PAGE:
Oxford University and Oracle collaborate to detect Covid-19 variants faster
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Oxford University and Oracle collaborate to detect Covid-19 variants faster

Oxford University and Oracle collaborate to detect Covid-19 variants faster

Global research community using genomic sequencing platform, running on Oracle Cloud Infrastructure, to discover new coronavirus mutations

Divsha Bhat

Oxford University has partnered with Oracle to develop a Global Pathogen Analysis System (GPAS) that allows scientists and decision-makers to identify Covid-19 variants faster.

Built using Oxford’s Scalable Pathogen Pipeline Platform (SP3), Oracle APEX, and Oracle Cloud Infrastructure (OCI), the GPAS is a cloud platform that provides a unified, standardised system for analysing and comparing the annotated genomic sequence data of Sars-Cov-2. Researchers are using the system to upload pathogen data and receive comprehensive results within minutes. With user permission, the results may be shared with participating laboratories around the globe in a secure environment. Making this data comprehensible and shareable will help public health authorities evaluate and plan their response by giving them invaluable insight into emerging variants even before they are officially designated as variants of concern.

“GPAS is the first industry standards-based service anywhere in the world, offering a standardised sequence data analysis service for users on the cloud,” said Derrick Crook, professor of microbiology in the University of Oxford’s Nuffield Department of Medicine. “Users will be able to access, upload and process their sequence data fully under their sovereign control and receive back fully analysed data in as little as 20 minutes of successful upload. If they select to share data, they will contribute to electronic dashboard visualisations of global data revealing the daily changes in the way the pandemic is progressing and how the virus is changing. This will enable continuous assessment of the pandemic and help guide national and global interventions to curb the impact of the virus.”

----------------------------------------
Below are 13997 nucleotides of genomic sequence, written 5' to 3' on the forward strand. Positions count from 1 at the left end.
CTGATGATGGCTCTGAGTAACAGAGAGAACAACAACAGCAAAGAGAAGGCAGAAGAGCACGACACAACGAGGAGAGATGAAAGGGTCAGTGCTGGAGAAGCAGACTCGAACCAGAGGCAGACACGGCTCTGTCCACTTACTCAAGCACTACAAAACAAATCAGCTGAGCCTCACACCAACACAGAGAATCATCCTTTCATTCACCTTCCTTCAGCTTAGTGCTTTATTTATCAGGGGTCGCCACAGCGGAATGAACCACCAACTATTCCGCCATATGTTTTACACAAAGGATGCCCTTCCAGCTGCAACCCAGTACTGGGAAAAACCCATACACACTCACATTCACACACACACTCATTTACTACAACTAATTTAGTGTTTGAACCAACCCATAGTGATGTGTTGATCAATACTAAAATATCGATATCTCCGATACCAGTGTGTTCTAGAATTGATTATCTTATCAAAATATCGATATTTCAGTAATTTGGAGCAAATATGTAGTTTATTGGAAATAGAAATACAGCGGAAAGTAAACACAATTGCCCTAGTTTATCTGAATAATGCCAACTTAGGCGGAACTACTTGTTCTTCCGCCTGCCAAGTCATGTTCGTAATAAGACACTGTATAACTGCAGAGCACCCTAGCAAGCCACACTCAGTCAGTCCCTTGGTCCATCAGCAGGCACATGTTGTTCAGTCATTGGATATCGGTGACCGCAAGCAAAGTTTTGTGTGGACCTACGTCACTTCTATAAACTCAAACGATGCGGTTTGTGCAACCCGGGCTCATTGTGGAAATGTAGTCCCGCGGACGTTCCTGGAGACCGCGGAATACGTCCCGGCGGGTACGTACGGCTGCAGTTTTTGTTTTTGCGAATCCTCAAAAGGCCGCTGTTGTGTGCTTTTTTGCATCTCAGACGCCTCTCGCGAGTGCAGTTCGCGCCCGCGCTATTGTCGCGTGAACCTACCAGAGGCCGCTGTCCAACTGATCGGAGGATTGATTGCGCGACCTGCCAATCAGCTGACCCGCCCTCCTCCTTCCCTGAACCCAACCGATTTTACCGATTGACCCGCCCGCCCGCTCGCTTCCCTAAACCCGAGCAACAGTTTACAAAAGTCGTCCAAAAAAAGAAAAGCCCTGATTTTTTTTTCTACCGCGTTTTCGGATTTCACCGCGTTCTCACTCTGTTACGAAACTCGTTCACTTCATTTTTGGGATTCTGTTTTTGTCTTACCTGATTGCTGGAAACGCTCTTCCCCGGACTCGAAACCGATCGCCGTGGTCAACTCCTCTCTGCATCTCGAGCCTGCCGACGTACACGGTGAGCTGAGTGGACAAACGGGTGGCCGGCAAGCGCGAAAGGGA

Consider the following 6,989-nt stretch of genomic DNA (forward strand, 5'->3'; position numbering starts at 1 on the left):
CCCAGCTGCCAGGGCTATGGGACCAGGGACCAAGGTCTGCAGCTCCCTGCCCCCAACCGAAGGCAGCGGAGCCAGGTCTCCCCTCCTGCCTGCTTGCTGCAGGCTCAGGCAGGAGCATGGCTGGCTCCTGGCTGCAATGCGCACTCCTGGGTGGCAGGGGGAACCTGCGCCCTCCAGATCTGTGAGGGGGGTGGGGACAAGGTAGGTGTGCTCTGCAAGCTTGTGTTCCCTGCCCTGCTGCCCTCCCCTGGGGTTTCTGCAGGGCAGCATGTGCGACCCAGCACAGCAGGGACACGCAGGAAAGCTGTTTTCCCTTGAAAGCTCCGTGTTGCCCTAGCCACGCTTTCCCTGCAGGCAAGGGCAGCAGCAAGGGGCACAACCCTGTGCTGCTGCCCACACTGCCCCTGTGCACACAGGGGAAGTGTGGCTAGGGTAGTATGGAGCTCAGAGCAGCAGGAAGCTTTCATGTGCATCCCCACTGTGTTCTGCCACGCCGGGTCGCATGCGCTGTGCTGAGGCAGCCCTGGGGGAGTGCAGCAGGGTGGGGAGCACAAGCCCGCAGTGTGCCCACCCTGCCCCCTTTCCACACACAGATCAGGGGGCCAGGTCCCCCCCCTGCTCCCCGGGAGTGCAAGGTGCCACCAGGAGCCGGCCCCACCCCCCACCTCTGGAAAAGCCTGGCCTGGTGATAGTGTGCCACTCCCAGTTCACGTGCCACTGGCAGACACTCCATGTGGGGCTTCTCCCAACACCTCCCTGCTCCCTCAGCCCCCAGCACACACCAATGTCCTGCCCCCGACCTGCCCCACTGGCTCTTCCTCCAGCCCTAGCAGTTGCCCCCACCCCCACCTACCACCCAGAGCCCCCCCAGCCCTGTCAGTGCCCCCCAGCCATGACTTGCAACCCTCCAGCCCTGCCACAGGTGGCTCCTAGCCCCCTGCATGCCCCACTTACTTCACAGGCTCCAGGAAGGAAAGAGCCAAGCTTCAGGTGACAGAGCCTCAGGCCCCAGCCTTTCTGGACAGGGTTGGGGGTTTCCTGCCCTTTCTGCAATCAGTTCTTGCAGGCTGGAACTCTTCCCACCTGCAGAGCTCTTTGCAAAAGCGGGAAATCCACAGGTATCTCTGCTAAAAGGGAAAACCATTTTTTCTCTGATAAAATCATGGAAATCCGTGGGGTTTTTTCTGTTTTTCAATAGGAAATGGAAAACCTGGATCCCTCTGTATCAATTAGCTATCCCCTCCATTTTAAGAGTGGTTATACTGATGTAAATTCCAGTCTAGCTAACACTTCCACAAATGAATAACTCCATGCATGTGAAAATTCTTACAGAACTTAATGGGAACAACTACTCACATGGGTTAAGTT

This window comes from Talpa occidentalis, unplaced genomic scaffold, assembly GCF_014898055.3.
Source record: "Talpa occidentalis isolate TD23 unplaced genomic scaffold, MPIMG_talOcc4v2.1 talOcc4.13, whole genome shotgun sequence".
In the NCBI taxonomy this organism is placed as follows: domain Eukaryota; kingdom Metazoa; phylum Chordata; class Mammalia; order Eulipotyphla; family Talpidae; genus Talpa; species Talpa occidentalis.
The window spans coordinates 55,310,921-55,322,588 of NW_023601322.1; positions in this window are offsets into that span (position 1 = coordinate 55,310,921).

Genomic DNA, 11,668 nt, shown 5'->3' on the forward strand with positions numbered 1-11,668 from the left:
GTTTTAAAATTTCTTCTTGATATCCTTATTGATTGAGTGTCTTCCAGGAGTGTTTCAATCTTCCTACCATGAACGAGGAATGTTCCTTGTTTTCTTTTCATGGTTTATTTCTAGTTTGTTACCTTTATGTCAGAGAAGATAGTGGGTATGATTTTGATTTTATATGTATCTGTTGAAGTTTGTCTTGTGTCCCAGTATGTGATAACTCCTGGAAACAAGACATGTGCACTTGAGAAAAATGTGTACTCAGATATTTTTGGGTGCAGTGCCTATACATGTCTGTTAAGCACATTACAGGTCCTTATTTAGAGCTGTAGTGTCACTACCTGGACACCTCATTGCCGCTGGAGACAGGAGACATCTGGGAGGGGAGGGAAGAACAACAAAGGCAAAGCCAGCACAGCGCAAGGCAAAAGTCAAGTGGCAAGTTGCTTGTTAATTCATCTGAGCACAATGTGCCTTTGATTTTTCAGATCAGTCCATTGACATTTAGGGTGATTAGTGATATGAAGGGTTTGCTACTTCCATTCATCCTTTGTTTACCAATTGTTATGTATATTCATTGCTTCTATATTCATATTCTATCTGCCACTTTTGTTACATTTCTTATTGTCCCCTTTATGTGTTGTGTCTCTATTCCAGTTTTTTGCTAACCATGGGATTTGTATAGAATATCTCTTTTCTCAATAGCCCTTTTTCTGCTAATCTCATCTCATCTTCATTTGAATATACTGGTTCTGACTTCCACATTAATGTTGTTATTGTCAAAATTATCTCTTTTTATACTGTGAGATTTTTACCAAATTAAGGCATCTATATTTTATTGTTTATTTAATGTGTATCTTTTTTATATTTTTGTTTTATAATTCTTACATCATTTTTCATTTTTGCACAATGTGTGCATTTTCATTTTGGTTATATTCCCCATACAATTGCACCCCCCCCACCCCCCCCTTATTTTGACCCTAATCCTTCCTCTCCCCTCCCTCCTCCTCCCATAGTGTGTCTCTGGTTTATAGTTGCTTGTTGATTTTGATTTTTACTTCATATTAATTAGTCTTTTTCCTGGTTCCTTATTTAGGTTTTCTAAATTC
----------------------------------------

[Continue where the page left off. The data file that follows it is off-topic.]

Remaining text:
“Covid-19 is a global fight, yet researchers have lacked the technical infrastructure to process raw sequences quickly, securely and share those results worldwide,” said Oracle chairman and CTO, Larry Ellison. “With GPAS, we are bringing the power and security of the cloud to enable any researcher, in any location to become part of the solution. The more data that medical institutions, governments, and academics provide, the more quickly we can understand and act to get ahead of the coronavirus.”

Researchers and governments will be able to easily obtain the timely, relevant data they need to make up-to-date scientific analyses and better informed policy and safety choices on novel variants by using the platform. The Lawrence J. Ellison Institute for Transformative Medicine (Ellison Institute) and the Tony Blair Institute (TBI) for Global Change have collaborated with Oxford and Oracle to support the development of the platform and get it into the hands of global researchers as part of their work with the Global Health Security Consortium (GHSC).

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